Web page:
Along with being a strong on the offensive glass, the long, wiry, 185-pound Young can also be a pest on the defensive end, which could be huge against the Buckeyes. Robinson isn’t a good enough defender to significantly limit Sullinger and emerging sophomore Deshaun Thomas, both of whom are lethal both inside and outside the paint. Along with having the length to alter their shots, Young is also athletic enough to chase Thomas and Sullinger and keep them from getting good looks.

Young said the game has “slowed down” for him over the past few months. Self has noticed.

“He’s pursuing the ball as well as anybody we have in our program,” Self said. “I have total confidence going to him off the bench. He does more with the stat sheet than anyone on our team.”

Comments such as those are almost overwhelming to Young. A year ago he wasn’t even on a college roster. Now here he is at the Final Four, a key factor for a team that is two wins away from a national championship.

“I knew from the first time I got in the gym with these guys that they were something special,” Young said.

He smiled.

“I definitely think I made the right decision.”

Not this time: Kansas toughens, advances

March, 19, 2012
3/19/12
2:59
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OMAHA, Neb. -- Multiple times Sunday -- including a few occasions in the second half when his team trailed Purdue by double digits -- Bill Self sat in the middle of the Kansas huddle and repeated the same phrase.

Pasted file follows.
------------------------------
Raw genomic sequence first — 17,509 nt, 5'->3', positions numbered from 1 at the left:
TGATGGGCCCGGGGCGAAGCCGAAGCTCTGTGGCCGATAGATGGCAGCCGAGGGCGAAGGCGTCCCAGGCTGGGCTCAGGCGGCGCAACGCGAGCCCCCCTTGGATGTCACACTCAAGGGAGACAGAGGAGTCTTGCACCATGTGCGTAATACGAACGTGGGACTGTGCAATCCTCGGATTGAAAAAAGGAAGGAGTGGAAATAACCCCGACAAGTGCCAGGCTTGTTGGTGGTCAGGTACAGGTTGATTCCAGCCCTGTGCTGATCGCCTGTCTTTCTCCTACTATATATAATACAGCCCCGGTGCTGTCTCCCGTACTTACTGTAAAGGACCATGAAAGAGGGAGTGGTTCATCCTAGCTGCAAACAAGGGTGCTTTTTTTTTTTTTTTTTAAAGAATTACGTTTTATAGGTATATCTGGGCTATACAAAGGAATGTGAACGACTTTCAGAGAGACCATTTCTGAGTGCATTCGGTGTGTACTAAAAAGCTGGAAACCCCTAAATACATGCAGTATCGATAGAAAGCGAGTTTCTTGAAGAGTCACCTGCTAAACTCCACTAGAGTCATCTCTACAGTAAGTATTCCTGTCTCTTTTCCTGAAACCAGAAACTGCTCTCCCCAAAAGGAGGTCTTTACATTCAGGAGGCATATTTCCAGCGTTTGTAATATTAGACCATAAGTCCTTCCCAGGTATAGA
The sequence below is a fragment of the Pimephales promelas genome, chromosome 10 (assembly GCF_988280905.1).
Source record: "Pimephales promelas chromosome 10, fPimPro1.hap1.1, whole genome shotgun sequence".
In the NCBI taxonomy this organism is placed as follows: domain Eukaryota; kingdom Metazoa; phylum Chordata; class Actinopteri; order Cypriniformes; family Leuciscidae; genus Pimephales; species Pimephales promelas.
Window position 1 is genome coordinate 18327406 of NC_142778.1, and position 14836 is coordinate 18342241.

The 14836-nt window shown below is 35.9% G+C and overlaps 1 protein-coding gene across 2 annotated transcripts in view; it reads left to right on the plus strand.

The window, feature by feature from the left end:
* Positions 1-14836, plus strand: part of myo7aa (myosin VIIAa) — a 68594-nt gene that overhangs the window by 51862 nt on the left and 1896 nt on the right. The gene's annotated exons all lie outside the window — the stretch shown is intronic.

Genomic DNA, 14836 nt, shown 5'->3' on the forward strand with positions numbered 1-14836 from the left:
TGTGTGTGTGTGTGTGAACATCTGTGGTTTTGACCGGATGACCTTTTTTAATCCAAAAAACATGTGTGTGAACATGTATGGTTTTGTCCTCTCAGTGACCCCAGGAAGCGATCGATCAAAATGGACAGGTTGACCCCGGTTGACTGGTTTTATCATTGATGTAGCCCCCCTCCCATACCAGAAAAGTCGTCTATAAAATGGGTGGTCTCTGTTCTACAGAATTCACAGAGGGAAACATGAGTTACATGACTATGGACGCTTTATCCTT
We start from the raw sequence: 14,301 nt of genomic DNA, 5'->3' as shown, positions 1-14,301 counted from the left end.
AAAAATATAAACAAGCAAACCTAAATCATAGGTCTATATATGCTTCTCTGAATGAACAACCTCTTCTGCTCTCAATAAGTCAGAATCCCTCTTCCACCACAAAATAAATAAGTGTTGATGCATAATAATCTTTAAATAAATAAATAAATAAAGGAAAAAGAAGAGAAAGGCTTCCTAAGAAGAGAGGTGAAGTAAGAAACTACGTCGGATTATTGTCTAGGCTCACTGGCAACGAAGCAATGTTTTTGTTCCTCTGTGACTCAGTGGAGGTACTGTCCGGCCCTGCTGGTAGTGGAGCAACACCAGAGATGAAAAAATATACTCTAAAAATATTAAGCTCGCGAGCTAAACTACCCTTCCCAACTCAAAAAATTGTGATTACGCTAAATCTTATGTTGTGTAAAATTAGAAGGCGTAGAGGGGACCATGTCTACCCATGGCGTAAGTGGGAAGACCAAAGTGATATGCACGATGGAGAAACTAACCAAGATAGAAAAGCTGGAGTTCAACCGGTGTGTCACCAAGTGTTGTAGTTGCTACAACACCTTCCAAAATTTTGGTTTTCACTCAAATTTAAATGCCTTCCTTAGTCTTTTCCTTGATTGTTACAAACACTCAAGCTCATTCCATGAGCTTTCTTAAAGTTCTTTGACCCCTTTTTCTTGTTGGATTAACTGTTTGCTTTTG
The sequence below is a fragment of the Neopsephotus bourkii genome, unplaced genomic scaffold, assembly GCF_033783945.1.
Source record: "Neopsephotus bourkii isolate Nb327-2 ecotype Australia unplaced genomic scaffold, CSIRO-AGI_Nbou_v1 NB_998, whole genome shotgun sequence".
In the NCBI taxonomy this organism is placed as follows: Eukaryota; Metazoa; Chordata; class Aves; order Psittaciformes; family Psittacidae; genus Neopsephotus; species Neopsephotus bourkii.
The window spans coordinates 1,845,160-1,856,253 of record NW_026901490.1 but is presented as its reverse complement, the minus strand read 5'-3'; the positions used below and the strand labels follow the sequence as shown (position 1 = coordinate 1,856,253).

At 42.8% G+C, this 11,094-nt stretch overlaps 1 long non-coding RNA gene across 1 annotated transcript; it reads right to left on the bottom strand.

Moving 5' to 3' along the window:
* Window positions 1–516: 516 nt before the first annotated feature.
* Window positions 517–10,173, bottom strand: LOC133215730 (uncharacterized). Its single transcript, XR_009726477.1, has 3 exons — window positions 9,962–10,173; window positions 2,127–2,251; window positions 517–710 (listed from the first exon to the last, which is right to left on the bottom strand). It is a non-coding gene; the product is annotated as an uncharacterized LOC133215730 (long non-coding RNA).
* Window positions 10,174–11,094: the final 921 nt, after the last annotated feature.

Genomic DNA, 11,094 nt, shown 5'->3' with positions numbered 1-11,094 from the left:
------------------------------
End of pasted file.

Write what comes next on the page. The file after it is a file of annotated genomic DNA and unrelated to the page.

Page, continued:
“We can win this game!” Self said he told his players. “We can win this game!”

There was only one problem.

“Deep down,” Self admitted later, “I’m not sure I was believing it.”

Any doubts Self might have had were understandable. Fair or not, the coach with an NCAA title on his resume is equally defined by the March meltdowns that have soured otherwise great seasons throughout his Kansas career.

First it was Bucknell and Bradley. Then came Northern Iowa and VCU. On Sunday it looked as if disaster was going to strike again when the sixth-place team from the Big Ten almost pestered the Jayhawks into another epic choke job.

Almost.

This time, instead of wilting down the stretch, Kansas mustered up the inner toughness that’s helped it win eight consecutive Big 12 titles and flourished when it mattered most.

Elijah Johnson and Tyshawn Taylor combined for three breakaway layups in the game’s final minute, turning a 60-57 deficit into a 63-60 victory over Purdue, the No. 10 seed in the Midwest Region.

“If you’re going to be scared, you might as well not be on the floor,” Johnson said. “We practice for those moments. You can’t run from them.”

No. 2 seed Kansas, which trailed for virtually the entire game, advanced to the Sweet 16 for the second consecutive season. Self’s squad will play No. 11 seed North Carolina State on Friday in St. Louis, with the winner getting either North Carolina or Ohio on Sunday for a trip to the Final Four.